Home
Mobile version
spiked plus
About spiked
What is spiked?
Support spiked
spiked shop
Contact us
Advertising
Summer school
Top issues
Abortion
Arab uprisings
British politics
Child abuse panic
Economy
Environment
For Europe, Against the EU
Free speech
Jimmy Savile scandal
Nudge
Obesity
Parents and kids
Population
USA
View all issues...
special feature
The Counter-Leveson Inquiry
other sections
 Letters
 Review of Books
 Monthly archive
selected authors
Duleep Allirajah
Daniel Ben-Ami
Tim Black
Jennie Bristow
Sean Collins
Dr Michael Fitzpatrick
Frank Furedi
Helene Guldberg
Patrick Hayes
Mick Hume
Rob Lyons
Brendan O’Neill
Nathalie Rothschild
James Woudhuysen
more authors...
RSS feed
survey

abc def ghi jkl mno pqrs tuv wxyz index
Survey home
First thoughts
Final thoughts
Survey responses
RSS feed
Michael Baum
Gustav Born
K Eric Drexler
Marcus du Sautoy
Harold Kroto
Paul Lauterbur
Leon Lederman
Bernard Lovell
Sophie Petit-Zeman
Ingo Potrykus
Jack Pridham
Simon Singh
Jack Steinberger
Dr Harold Gainer
senior investigator and chief of the laboratory of neurochemistry at the Molecular Neuroscience Section at the National Institute of Neurological Disorders and Stroke


I grew up in New York City, in an immigrant, working-class family. Nobody in my family or my neighbourhood was knowledgeable or particularly interested in science. From an early age, I had a general interest in knowing how things worked, but I was more attracted to art, philosophy and social issues than to science.

I attended a public high school that focused on science, Peter Stuyvesant High School, and I was positively influenced by a biology teacher there. I then attended a free college in New York City – the City College of New York, later to become part of the City University of New York – where I majored in chemistry, which I found interesting but far from an inspiration. The City College of New York was known for producing outstanding professional scientists, but there was no research done on campus by its faculty, that might indicate to students that science could lead to a potential career and also be fun.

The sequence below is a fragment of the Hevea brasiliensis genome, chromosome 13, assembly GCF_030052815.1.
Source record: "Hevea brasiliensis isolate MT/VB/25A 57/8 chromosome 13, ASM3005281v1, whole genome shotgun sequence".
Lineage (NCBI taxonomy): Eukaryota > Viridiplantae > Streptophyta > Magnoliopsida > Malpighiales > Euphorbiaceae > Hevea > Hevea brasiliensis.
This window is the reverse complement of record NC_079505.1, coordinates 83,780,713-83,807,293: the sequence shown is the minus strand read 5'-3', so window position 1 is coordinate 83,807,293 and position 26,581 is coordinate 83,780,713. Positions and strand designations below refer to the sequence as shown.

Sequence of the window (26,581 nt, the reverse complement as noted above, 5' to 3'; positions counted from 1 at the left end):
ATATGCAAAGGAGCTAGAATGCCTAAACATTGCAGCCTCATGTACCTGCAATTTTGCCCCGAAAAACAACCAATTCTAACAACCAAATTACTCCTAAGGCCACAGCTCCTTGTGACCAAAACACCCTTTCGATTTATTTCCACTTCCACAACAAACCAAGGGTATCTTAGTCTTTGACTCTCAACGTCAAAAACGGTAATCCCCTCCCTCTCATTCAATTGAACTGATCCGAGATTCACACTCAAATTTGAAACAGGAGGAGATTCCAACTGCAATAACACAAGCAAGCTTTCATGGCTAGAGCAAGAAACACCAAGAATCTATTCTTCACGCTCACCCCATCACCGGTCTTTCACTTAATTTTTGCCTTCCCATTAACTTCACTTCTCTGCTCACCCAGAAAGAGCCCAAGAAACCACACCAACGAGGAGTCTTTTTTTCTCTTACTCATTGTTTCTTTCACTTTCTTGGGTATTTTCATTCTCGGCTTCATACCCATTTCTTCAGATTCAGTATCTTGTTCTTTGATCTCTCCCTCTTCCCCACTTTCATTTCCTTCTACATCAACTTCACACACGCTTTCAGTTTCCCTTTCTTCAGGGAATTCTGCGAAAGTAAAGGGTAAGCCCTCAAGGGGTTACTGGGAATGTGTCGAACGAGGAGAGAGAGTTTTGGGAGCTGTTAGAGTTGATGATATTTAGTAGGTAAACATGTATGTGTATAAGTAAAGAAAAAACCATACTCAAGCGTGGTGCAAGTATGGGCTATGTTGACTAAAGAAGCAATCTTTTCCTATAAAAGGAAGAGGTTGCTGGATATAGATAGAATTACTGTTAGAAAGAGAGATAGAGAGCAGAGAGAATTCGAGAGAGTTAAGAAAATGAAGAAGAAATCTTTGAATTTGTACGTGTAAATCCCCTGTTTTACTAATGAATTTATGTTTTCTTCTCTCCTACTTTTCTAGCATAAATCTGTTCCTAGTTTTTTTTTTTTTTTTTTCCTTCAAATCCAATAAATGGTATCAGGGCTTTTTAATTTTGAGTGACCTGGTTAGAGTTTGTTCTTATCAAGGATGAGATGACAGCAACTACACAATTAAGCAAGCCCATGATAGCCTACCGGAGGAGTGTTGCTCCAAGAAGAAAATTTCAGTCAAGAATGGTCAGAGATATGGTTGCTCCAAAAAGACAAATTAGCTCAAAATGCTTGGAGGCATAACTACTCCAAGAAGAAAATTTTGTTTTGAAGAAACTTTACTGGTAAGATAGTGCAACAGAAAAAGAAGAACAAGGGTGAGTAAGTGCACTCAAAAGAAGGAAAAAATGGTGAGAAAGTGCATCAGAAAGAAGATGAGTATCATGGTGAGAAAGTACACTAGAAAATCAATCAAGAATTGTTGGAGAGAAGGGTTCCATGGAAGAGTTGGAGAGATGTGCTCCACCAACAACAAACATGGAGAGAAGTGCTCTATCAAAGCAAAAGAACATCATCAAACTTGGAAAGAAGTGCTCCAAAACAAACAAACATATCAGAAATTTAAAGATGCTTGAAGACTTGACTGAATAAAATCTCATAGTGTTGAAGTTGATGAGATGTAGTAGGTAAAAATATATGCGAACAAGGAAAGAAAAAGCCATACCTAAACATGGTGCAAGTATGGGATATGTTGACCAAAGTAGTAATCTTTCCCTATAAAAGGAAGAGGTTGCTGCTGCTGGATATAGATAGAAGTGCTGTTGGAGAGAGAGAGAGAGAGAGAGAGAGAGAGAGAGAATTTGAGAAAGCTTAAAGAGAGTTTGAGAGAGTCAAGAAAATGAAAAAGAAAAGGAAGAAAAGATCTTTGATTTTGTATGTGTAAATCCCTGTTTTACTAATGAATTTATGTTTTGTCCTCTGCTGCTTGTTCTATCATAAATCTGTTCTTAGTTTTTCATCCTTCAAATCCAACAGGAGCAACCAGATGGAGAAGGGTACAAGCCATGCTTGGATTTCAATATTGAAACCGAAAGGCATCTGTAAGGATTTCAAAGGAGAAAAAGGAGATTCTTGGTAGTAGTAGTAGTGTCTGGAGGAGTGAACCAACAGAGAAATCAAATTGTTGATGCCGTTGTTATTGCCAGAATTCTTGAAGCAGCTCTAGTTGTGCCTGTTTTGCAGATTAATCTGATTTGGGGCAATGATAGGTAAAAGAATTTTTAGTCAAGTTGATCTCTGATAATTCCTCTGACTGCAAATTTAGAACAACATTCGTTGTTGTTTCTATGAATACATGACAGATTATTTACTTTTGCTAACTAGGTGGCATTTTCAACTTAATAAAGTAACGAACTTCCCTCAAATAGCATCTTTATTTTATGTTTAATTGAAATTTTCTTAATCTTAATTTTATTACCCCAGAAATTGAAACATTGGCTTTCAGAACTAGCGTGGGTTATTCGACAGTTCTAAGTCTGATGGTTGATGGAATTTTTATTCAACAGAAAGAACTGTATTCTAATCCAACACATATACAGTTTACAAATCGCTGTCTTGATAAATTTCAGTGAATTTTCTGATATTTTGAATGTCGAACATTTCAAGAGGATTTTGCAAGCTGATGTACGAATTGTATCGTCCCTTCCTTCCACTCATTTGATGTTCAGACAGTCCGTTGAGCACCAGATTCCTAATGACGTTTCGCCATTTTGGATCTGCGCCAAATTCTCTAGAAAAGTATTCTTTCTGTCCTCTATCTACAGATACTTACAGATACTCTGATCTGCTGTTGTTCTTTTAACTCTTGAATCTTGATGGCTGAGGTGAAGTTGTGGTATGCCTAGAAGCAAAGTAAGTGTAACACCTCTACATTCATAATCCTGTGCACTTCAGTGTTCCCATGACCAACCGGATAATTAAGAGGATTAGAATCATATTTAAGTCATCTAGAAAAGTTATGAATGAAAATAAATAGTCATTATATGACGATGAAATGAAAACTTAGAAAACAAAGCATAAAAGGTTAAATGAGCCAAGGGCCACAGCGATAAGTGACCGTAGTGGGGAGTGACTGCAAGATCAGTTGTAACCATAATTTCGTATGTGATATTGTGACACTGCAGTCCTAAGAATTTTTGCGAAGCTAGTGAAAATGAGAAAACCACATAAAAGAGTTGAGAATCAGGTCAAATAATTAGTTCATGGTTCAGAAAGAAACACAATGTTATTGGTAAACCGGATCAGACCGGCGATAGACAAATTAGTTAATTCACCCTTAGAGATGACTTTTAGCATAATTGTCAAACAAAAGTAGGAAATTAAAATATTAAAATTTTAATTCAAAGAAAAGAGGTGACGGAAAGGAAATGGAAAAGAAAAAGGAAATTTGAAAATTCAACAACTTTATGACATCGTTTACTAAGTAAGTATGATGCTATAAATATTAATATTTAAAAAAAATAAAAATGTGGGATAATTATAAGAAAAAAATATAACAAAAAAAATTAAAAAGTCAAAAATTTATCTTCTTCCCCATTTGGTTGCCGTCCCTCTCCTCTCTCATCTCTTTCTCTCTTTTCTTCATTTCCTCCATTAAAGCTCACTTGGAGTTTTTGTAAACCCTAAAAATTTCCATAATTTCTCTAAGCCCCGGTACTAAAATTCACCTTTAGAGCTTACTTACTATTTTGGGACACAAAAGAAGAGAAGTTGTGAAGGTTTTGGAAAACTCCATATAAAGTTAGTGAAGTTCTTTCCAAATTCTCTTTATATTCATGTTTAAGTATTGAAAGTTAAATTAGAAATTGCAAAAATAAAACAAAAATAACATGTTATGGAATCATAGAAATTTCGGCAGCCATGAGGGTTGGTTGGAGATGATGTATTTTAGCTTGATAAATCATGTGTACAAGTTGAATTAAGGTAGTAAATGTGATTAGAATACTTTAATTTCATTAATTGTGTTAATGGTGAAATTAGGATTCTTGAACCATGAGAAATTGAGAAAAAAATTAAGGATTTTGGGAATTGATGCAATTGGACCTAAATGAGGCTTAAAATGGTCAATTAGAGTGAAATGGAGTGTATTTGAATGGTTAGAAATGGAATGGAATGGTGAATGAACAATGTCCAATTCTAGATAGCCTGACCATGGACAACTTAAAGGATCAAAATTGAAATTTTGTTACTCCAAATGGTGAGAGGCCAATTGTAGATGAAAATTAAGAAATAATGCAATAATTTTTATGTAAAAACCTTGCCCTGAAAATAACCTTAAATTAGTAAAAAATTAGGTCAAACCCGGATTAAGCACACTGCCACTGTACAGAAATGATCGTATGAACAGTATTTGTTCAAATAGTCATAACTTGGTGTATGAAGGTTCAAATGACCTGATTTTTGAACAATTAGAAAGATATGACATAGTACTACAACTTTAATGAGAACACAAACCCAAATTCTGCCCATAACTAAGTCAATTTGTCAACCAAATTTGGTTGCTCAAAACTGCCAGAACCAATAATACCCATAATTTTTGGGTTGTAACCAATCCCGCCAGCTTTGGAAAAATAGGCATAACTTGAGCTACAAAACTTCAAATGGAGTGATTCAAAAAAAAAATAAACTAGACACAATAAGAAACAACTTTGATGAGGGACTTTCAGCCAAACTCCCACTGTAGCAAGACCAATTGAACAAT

My first real attraction to science came when I entered graduate school at the University of California in Berkeley. There, several faculty members and student peers caused me to realise that science provided an approach to answering mind/body questions that intrigued me at the time, that science could be a career, and that science could be fun to do.

However, it was not until I did postdoctoral work in the laboratory of a distinguished neurophysiologist – Harry Grundfest at the Columbia University College of Physicians and Surgeons – that I first really learned how to do scientific research, to thoroughly enjoy it, and to observe its international nature. In short, my journey to discover the nature of science, and to love doing it, involved a slow evolution rather than a sudden passion.

Harold Gainer is editor of Peptides In Neurobiology (buy this book from Amazon (USA)).